On Tuesday, Apple approved a new Amidio app, called TouchDJ, for the iPhone and iPod Touch, and it's both very impressive from a technical standpoint and a heck of a lot of fun. The iPhone can only play one audio track at a time, but TouchDJ essentially fools it into placing two MP3s side by side for simultaneous, real-time manipulation and playback. It's like a two-track digital DJ setup right on your iPhone.

You get a crossfader to control the balance between the two tracks, plus individual controls for each track's volume, pitch/speed (which aren't independent from one another, unfortunately), equalization (three bands), and effects (the built-in real-time effect sounds like a kind of flanger, and there are several lame samples of a low-pitched robot voice, but you can upload your own). Each track is represented by simple waveform images that use a different color for the bass, which helps you match beats more effectively. A tempobend effect, which lets you quickly bend the speed up or down on either track, also helps you get in sync.

The looping functions were most impressive--you can create a cue and loop mark at any point in either track, then return to the cue with the rewind button, move to the loop mark with the fast forward button, or create an endless loop between the two points. All of this is in real time. If you've got an audio splitter, you can even create a separate cue track for your headphones--for example, to set up a loop in your second track while the first one is playing, without exposing your experimentation to your audience--although this requires some serious processing power, and is recommended only for an iPhone 3GS.

There are a couple caveats.… Read more

Apple's iTunes pitch: TV for $30 a month


Would you pay $30 a month to watch TV via iTunes?

That's the pitch Apple has been making to TV networks in recent weeks. The company is trying to round up support for a monthly subscription service that would deliver TV programs via its multimedia software, multiple sources tell me.

Apple isn't tying the proposed service to a specific piece of hardware, like its underwhelming Apple TV box, or its long-rumored tablet/slate device. Instead, it is presenting the offer as an extension of its iTunes software and store, which already has 100 million customers.

A so-called "over the top" service could theoretically rival the ones most consumers already buy from cable TV operators--if Apple is able to get enough buy-in from broadcast and cable TV programmers.

That's a big if: Apple has told industry executives it wants to launch the service early next year, but I have yet to hear of a single programmer that has made a firm commitment to the company, which has tasked iTunes boss Eddy Cue with promoting the idea.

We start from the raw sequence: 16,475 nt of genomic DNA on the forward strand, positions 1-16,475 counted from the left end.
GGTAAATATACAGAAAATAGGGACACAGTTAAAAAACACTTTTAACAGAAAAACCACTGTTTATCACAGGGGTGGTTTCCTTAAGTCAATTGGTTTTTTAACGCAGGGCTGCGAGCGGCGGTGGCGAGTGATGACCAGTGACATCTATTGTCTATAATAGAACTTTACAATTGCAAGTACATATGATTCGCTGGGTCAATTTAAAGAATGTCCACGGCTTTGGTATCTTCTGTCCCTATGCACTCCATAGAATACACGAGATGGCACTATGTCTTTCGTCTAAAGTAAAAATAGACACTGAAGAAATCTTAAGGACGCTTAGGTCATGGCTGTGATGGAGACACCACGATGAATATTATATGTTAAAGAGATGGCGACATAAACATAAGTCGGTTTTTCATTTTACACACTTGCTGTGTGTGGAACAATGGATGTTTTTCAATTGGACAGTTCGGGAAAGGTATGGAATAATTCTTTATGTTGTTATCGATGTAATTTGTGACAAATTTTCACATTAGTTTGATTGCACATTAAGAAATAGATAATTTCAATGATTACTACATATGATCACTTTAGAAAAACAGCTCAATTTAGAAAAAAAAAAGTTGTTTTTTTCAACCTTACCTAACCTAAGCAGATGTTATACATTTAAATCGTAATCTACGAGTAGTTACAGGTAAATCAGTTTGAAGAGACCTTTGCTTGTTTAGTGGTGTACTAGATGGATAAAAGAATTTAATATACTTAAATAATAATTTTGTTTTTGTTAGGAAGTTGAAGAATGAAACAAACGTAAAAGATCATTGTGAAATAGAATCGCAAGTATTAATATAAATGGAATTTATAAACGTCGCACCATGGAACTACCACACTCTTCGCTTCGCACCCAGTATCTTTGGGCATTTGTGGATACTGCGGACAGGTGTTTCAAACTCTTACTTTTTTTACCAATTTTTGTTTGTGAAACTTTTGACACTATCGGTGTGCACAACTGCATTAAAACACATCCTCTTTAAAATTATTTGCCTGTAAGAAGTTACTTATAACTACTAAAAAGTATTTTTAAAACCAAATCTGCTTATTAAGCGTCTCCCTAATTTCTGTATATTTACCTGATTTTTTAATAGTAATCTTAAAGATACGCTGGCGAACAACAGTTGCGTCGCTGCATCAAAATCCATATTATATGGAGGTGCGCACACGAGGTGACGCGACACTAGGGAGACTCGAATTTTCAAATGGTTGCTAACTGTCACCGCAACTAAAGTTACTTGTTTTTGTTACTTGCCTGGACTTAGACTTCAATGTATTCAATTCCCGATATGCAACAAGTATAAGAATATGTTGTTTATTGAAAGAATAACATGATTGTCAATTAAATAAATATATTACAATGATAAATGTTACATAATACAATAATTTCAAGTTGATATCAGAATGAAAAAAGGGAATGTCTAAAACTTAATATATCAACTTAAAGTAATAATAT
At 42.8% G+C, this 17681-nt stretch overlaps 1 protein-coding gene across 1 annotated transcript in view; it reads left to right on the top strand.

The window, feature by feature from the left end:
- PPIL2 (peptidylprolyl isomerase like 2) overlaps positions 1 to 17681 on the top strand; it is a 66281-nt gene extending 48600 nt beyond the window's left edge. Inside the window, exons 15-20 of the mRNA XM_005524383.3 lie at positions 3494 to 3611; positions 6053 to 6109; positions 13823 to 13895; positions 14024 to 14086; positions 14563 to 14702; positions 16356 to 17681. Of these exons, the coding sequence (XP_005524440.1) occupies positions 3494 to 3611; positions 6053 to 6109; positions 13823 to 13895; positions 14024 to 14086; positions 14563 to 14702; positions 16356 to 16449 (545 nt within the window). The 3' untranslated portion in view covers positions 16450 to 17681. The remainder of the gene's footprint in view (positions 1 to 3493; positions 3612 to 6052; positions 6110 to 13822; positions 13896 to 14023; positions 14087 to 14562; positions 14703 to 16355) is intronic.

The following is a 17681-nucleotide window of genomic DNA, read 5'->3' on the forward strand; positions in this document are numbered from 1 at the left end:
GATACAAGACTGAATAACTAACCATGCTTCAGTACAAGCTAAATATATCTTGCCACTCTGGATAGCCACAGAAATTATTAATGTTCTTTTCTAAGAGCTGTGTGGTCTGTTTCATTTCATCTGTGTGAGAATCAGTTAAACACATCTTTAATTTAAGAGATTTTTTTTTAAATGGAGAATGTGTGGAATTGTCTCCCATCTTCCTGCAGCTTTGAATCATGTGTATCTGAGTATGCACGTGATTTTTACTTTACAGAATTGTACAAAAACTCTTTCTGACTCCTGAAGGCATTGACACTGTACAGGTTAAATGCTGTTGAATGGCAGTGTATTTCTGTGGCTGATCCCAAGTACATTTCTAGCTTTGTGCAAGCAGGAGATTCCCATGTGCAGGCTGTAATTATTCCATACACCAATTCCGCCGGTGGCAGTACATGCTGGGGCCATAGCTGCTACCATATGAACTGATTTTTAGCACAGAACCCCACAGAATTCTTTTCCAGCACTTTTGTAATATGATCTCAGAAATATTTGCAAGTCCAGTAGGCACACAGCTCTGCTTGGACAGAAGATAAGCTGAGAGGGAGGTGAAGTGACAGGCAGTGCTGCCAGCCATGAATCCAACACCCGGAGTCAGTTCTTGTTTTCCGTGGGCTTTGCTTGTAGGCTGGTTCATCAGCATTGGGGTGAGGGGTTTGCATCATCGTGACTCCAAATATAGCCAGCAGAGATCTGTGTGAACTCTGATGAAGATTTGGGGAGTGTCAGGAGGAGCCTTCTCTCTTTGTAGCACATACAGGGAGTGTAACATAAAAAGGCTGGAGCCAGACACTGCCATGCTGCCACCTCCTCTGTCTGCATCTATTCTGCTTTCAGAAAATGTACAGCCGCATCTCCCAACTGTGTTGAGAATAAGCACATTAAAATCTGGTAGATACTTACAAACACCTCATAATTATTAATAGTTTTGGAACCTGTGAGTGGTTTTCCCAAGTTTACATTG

But industry executives believe that if anyone jumps first, it will be Disney, since CEO Bob Iger has shown a willingness to experiment with Apple and iTunes in the past: In 2005, Disney was the first player to sell its programming on iTunes, via a la carte downloads. And Apple CEO Steve Jobs is Disney's largest single shareholder, a result of Disney's 2006 acquisition of Jobs' Pixar animation studio. Apple didn't respond to requests for comment.

Network executives I've talked to are intrigued with the idea--they are eager to find new revenue streams--but are also wary, for multiple reasons. … Read more

iTunes 9.0.2 improves app sorting

Apple released iTunes 9.0.2 today an update that included additional improvements to app sorting for the iPhone and iPod Touch.

In early September, we offered a bug fix for arranging apps on iTunes after the release of iTunes 9.0 and later that same month Apple released iTunes 9.0.1. Progress was made in squashing some of the bugs we found, but the app sorting feature was still pretty tedious to use and nearly impossible to use if the number of apps on your iPhone exceeded 176.

Apple has resolved this problem by displaying the apps past … Read more

Track your tweets with iPhone app Tweetie

Say Tweetie, and most folks think: "I tawt I taw a puddy tat."

But as a social-networking kinda guy, Tweetie is the name of my favorite iPhone Twitter app.

Tweetie lets you access all the standard Twitter features on your iPhone. You can see and respond to the tweets you follow, post your own tweets, and search for tweets by keyword.

Tweetie has always offered a clean, simple interface. But with its newly-redesigned version 2.0, the app is even friendlier. The buttons to tweet, check mentions of your name, send a direct mail (DM), and search for … Read more